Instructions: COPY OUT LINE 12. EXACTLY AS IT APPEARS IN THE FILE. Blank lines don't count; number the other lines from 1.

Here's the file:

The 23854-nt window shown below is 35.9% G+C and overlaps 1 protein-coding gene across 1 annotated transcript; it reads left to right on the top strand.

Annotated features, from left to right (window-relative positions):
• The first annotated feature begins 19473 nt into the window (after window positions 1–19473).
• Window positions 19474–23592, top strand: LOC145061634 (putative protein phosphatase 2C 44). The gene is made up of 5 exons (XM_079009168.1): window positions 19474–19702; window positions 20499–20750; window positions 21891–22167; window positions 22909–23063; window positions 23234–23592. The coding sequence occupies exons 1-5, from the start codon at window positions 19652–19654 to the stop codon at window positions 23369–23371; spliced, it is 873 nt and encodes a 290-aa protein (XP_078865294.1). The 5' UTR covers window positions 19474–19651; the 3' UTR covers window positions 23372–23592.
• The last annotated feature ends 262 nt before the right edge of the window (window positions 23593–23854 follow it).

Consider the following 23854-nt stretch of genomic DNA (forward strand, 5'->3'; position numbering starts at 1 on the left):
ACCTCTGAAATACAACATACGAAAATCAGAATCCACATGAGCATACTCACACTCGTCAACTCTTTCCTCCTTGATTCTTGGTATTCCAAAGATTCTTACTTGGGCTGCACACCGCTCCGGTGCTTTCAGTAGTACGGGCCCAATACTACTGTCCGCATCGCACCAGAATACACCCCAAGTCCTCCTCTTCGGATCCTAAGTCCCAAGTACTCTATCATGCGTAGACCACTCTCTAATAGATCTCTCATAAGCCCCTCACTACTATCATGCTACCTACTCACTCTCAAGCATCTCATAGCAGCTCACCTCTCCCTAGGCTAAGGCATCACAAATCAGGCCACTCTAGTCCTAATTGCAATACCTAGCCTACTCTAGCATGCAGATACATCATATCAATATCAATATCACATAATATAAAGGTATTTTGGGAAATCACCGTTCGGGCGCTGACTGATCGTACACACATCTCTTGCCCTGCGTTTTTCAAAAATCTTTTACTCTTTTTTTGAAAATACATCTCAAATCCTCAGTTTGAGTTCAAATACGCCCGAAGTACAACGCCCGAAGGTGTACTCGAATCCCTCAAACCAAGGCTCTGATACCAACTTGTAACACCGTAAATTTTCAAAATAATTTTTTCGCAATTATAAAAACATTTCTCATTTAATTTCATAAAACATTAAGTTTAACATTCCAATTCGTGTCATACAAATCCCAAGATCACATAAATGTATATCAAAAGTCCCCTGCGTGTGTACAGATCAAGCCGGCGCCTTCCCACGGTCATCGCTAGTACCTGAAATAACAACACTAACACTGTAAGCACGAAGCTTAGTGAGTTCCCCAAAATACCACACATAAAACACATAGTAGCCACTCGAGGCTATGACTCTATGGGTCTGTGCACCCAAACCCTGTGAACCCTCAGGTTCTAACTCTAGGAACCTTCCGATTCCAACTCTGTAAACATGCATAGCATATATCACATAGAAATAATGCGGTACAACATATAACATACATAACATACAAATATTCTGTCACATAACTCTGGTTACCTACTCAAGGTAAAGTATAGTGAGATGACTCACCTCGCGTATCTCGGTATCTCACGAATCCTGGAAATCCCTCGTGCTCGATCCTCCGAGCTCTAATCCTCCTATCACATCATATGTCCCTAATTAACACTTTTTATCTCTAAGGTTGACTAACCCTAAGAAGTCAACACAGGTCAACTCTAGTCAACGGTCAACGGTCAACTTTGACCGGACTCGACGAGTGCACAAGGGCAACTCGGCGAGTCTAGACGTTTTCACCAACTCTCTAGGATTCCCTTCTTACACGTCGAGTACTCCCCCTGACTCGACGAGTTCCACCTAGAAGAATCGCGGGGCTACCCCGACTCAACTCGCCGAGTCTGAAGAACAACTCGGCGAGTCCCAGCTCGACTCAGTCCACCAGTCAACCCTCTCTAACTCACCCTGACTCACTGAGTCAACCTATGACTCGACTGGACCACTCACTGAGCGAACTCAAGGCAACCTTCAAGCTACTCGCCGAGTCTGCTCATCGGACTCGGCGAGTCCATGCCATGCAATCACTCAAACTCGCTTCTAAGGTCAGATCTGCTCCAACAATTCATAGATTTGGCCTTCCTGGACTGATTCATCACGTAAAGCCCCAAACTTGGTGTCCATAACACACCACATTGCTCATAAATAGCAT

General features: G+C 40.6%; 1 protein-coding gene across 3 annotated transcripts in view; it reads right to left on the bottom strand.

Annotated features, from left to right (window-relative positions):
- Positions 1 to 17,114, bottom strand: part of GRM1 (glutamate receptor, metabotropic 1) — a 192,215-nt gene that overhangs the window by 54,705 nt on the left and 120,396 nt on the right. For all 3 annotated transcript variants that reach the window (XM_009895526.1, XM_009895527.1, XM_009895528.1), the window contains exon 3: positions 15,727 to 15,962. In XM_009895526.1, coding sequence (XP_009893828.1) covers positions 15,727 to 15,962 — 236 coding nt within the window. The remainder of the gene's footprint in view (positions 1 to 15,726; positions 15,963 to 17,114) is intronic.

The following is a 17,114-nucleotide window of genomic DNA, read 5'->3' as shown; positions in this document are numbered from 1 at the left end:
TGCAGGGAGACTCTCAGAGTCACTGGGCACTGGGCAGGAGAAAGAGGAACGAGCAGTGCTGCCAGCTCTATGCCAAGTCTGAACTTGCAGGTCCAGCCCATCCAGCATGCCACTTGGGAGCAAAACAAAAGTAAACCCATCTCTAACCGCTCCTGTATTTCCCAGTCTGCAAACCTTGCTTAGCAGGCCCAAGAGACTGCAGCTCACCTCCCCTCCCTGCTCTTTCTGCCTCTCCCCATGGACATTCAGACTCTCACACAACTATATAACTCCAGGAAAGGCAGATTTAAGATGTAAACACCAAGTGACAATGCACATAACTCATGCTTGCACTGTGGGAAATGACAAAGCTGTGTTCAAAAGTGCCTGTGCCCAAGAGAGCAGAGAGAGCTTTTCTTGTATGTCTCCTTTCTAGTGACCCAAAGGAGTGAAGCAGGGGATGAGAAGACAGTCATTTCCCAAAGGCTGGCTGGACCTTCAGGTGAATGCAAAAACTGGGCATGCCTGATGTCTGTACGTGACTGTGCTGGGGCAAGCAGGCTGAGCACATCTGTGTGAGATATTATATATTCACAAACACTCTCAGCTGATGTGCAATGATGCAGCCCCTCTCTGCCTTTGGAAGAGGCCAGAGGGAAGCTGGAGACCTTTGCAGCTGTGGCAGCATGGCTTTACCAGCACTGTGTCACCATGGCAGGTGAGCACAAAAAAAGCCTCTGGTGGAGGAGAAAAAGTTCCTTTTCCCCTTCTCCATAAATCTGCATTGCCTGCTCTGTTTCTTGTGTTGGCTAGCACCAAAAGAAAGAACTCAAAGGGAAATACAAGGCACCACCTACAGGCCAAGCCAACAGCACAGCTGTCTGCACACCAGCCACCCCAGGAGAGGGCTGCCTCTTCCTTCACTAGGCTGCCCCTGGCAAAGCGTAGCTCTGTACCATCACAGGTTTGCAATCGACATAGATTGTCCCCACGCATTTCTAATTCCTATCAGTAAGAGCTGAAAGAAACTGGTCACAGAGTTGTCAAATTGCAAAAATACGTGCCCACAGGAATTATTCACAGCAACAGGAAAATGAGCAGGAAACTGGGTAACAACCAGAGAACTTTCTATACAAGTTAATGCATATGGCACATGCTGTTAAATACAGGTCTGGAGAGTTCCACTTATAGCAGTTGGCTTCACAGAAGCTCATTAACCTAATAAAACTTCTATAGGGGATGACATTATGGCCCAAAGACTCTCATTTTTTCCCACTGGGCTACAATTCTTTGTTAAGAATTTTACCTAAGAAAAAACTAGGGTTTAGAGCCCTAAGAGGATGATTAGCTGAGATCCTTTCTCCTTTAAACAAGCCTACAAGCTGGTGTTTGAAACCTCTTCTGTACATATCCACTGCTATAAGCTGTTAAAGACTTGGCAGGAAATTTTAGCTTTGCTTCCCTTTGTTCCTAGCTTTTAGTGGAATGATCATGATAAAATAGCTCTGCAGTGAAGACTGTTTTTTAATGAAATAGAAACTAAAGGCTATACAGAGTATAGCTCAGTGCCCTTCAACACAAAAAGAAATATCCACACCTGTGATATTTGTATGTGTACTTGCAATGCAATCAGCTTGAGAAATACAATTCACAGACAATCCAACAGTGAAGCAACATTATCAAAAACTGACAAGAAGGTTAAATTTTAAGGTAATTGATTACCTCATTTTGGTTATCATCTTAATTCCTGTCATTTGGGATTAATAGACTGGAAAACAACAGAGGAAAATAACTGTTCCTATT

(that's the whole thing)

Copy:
TGCAGGGAGACTCTCAGAGTCACTGGGCACTGGGCAGGAGAAAGAGGAACGAGCAGTGCTGCCAGCTCTATGCCAAGTCTGAACTTGCAGGTCCAGCCCATCCAGCATGCCACTTGGGAGCAAAACAAAAGTAAACCCATCTCTAACCGCTCCTGTATTTCCCAGTCTGCAAACCTTGCTTAGCAGGCCCAAGAGACTGCAGCTCACCTCCCCTCCCTGCTCTTTCTGCCTCTCCCCATGGACATTCAGACTCTCACACAACTATATAACTCCAGGAAAGGCAGATTTAAGATGTAAACACCAAGTGACAATGCACATAACTCATGCTTGCACTGTGGGAAATGACAAAGCTGTGTTCAAAAGTGCCTGTGCCCAAGAGAGCAGAGAGAGCTTTTCTTGTATGTCTCCTTTCTAGTGACCCAAAGGAGTGAAGCAGGGGATGAGAAGACAGTCATTTCCCAAAGGCTGGCTGGACCTTCAGGTGAATGCAAAAACTGGGCATGCCTGATGTCTGTACGTGACTGTGCTGGGGCAAGCAGGCTGAGCACATCTGTGTGAGATATTATATATTCACAAACACTCTCAGCTGATGTGCAATGATGCAGCCCCTCTCTGCCTTTGGAAGAGGCCAGAGGGAAGCTGGAGACCTTTGCAGCTGTGGCAGCATGGCTTTACCAGCACTGTGTCACCATGGCAGGTGAGCACAAAAAAAGCCTCTGGTGGAGGAGAAAAAGTTCCTTTTCCCCTTCTCCATAAATCTGCATTGCCTGCTCTGTTTCTTGTGTTGGCTAGCACCAAAAGAAAGAACTCAAAGGGAAATACAAGGCACCACCTACAGGCCAAGCCAACAGCACAGCTGTCTGCACACCAGCCACCCCAGGAGAGGGCTGCCTCTTCCTTCACTAGGCTGCCCCTGGCAAAGCGTAGCTCTGTACCATCACAGGTTTGCAATCGACATAGATTGTCCCCACGCATTTCTAATTCCTATCAGTAAGAGCTGAAAGAAACTGGTCACAGAGTTGTCAAATTGCAAAAATACGTGCCCACAGGAATTATTCACAGCAACAGGAAAATGAGCAGGAAACTGGGTAACAACCAGAGAACTTTCTATACAAGTTAATGCATATGGCACATGCTGTTAAATACAGGTCTGGAGAGTTCCACTTATAGCAGTTGGCTTCACAGAAGCTCATTAACCTAATAAAACTTCTATAGGGGATGACATTATGGCCCAAAGACTCTCATTTTTTCCCACTGGGCTACAATTCTTTGTTAAGAATTTTACCTAAGAAAAAACTAGGGTTTAGAGCCCTAAGAGGATGATTAGCTGAGATCCTTTCTCCTTTAAACAAGCCTACAAGCTGGTGTTTGAAACCTCTTCTGTACATATCCACTGCTATAAGCTGTTAAAGACTTGGCAGGAAATTTTAGCTTTGCTTCCCTTTGTTCCTAGCTTTTAGTGGAATGATCATGATAAAATAGCTCTGCAGTGAAGACTGTTTTTTAATGAAATAGAAACTAAAGGCTATACAGAGTATAGCTCAGTGCCCTTCAACACAAAAAGAAATATCCACACCTGTGATATTTGTATGTGTACTTGCAATGCAATCAGCTTGAGAAATACAATTCACAGACAATCCAACAGTGAAGCAACATTATCAAAAACTGACAAGAAGGTTAAATTTTAAGGTAATTGATTACCTCATTTTGGTTATCATCTTAATTCCTGTCATTTGGGATTAATAGACTGGAAAACAACAGAGGAAAATAACTGTTCCTATT